U.S. oil and gas executives are “paid-for-luck,” with executive compensation increasing with oil prices.
(Today’s post is co-authored by Catherine Hausman, an assistant professor at the University of Michigan and Ph.D. graduate of UC Berkeley.)
Crude oil prices are now near $70 per barrel, higher in 2018 than in the three previous years, and oil and gas companies are earning large profits. But how much should oil and gas executives be rewarded for this good fortune?
In many industries, the decisions executives make can impact the prices their companies can charge. For example, Apple’s ability to charge $1,000 for an iPhone X reflects in part the skills of CEO Tim Cook and other Apple executives at developing a desirable product and marketing it.
But in a global commodity market like oil, U.S. executives have zero control over price. No matter how talented they are, or how hard they work, C-suiters can’t move oil prices.
Yet, in a new Energy Institute working paper available here, we find that U.S. oil and gas executives are rewarded handsomely when oil prices go up. Using data on 900+ executives over the period 1992-2016 we find strong evidence of “pay-for-luck,” with executive compensation increasing significantly during periods of high oil prices. Put simply, there are large rewards for energy executives who happen to be in the industry at the right time.
What Do Executives Do?
Before getting to the evidence, it is helpful to step back and remember what executives do, and how they should be compensated. CEOs and other executives make important strategic decisions. If they make good decisions, the company is more likely to be successful and earn bigger profits. Oil and gas executives, for example, make critical decisions about where, when, and how much to invest.
In the parlance of economics, hiring an executive is a “principal-agent” problem. The board of directors (the “principal”) hires an executive (the “agent”) to act on its behalf. The principal wants the agent to work hard and to make good decisions, but it is hard to measure this effort. So, instead, executive compensation typically includes incentives like bonuses, stock options, and other forms of pay, designed to align the interests of the executive with the interests of the company.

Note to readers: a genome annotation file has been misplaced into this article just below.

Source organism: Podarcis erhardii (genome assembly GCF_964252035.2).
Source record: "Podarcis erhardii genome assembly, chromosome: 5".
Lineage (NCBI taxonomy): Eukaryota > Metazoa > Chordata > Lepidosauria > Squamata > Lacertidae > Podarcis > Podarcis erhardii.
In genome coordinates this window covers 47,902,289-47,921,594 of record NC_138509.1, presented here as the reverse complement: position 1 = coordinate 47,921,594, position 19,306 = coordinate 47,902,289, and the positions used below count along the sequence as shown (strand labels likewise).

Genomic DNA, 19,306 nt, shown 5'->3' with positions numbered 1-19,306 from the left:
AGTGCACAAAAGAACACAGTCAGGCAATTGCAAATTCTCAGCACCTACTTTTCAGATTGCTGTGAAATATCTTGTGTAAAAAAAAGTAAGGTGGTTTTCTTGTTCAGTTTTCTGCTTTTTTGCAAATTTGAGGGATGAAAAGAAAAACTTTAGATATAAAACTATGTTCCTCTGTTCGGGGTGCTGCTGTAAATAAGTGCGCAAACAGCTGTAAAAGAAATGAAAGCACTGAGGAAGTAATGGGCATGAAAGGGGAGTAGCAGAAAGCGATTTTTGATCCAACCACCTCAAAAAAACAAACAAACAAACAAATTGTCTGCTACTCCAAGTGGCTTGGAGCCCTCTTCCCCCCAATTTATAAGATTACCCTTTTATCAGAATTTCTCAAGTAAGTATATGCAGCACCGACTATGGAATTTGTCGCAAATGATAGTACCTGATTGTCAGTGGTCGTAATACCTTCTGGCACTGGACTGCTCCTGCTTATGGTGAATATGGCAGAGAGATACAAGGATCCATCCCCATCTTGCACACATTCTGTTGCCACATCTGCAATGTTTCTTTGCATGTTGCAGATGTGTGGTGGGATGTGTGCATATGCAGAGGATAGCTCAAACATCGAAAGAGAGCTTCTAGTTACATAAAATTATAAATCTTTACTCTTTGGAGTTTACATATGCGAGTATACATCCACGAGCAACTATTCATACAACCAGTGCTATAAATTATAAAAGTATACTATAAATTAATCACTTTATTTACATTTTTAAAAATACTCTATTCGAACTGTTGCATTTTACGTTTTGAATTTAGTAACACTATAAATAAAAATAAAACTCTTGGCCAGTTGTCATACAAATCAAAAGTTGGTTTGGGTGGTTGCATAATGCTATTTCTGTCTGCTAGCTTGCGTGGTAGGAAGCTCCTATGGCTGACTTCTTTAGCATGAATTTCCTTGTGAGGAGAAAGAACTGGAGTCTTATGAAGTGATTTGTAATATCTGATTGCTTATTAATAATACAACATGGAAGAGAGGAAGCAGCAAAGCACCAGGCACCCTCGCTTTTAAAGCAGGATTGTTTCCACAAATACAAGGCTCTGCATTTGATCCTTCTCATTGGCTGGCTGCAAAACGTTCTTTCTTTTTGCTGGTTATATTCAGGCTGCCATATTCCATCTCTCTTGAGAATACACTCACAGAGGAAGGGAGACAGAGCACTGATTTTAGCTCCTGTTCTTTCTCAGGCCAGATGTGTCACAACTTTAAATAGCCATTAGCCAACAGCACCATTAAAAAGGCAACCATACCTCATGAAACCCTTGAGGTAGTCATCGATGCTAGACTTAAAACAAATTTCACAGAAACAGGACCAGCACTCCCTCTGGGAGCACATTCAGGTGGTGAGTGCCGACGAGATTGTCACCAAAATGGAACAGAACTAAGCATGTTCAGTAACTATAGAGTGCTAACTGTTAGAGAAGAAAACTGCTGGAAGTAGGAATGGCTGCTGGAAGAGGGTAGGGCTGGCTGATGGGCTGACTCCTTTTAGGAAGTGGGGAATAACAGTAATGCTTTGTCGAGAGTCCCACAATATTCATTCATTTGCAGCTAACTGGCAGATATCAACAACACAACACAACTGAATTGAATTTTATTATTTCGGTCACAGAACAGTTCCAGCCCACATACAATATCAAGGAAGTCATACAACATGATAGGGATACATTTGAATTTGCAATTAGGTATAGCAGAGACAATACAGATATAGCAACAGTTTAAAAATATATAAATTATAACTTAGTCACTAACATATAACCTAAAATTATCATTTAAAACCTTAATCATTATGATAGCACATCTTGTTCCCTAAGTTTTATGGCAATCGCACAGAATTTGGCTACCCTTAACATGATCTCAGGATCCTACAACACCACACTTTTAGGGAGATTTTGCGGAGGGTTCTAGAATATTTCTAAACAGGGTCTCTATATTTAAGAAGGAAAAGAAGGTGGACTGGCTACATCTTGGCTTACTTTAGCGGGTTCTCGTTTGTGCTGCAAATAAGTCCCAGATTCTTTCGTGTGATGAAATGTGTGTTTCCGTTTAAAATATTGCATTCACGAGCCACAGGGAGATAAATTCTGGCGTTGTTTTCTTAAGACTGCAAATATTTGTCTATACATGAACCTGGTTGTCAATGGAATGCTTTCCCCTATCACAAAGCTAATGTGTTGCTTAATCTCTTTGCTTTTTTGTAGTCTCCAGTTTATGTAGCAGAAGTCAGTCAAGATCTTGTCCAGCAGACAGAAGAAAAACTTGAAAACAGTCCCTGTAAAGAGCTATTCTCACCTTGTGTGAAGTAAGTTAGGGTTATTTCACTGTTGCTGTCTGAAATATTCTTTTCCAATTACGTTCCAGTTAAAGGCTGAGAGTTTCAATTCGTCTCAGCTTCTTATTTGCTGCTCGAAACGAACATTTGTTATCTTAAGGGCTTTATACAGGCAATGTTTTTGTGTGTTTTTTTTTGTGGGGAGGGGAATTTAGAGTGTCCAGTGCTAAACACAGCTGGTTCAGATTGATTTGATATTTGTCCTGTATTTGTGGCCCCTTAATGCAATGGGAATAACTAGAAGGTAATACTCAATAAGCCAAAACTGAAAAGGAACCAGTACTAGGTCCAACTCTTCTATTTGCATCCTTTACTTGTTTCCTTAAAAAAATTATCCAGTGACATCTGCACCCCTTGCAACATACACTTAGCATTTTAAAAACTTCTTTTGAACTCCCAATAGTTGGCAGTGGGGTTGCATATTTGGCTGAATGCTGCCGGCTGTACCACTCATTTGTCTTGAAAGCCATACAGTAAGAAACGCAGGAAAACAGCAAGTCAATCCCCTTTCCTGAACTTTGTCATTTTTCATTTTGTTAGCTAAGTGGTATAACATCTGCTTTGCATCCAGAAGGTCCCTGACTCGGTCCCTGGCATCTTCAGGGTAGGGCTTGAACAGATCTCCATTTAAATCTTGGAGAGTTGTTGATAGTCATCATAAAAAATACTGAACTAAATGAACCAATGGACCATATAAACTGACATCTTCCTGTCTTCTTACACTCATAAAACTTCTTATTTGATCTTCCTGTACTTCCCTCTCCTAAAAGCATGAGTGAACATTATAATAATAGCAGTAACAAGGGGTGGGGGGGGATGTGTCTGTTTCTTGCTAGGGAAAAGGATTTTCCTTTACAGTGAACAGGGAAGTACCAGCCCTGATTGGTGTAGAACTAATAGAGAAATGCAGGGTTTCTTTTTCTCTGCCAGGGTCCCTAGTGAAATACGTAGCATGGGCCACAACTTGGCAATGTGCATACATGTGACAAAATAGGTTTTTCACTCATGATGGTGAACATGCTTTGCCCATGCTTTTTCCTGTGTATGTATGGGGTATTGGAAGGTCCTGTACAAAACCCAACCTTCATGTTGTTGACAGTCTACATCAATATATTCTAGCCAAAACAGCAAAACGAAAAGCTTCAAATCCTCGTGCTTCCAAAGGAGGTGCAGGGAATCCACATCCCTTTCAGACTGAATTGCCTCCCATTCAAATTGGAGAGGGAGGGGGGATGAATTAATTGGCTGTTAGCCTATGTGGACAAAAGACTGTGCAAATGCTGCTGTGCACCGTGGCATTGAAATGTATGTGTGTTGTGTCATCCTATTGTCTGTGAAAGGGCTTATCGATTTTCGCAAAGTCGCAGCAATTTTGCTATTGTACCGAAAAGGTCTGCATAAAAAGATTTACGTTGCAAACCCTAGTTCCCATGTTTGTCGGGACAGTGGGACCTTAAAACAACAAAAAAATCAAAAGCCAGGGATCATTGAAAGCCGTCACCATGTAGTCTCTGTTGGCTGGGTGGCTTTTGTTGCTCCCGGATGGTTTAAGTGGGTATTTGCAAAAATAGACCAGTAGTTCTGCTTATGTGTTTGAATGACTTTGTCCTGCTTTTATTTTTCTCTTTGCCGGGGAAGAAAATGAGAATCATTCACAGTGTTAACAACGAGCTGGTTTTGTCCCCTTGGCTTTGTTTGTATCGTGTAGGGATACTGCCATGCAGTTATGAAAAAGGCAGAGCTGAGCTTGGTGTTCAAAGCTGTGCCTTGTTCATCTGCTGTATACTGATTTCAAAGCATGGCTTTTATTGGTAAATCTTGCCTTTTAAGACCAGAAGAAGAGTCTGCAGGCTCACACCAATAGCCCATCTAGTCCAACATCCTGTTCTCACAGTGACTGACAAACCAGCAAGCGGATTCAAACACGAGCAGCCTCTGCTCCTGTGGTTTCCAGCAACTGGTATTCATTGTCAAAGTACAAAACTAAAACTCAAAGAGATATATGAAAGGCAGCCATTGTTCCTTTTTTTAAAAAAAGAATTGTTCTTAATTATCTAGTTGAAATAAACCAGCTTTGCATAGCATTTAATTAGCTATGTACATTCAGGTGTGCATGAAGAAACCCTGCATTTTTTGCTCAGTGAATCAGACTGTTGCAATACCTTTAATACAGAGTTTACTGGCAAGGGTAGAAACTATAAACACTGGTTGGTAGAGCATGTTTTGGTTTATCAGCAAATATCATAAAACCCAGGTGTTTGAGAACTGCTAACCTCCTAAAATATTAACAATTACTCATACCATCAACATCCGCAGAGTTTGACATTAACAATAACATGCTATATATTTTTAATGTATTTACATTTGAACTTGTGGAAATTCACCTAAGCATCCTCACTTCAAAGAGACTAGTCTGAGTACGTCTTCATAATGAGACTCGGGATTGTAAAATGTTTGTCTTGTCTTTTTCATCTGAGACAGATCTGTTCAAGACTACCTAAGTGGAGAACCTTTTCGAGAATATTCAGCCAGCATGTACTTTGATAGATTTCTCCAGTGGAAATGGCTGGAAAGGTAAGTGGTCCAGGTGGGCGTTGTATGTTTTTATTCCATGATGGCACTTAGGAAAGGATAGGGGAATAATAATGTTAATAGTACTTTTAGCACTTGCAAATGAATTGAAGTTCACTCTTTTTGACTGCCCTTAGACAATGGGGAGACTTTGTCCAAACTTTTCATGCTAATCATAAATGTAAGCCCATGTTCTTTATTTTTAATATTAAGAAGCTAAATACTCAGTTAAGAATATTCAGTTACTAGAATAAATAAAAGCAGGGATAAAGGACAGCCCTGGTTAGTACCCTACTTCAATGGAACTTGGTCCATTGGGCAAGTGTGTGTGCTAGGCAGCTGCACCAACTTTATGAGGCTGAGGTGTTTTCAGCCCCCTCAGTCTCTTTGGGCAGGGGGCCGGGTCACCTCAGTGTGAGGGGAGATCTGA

Nobel Prize-winning economist Bengt Holmstrom pointed out, however, that it makes no sense for executive compensation to depend on what other scholars have since called “observable luck.” Tying compensation to luck just makes compensation more volatile, which makes both the executive and company worse off. Research by Holmstrom and others has shown that it is easy to remove luck from compensation by, for example, basing compensation on a company’s performance relative to its competitors.
Paying for Luck
Oil prices are the classic example of “observable luck.” We looked, in particular, at U.S. oil and gas production companies, because they are most impacted by oil prices. We excluded companies engaged partially or exclusively in oil refining — including Valero Energy, Chevron and ExxonMobil, because the impact of oil prices on that line of business is less clear.
We found that a 10 percent rise in oil prices increases the market value of these oil and gas production companies by 9.9 percent — almost a 1-for-1 relationship. Perhaps in no other industry are so many companies’ fortunes driven by a single global price.
More surprising, however, we determined that executive compensation also follows the price of crude. In particular, a 10 percent rise in oil prices increases executive compensation by 2 percent. That is, we find strong evidence of “pay-for-luck.”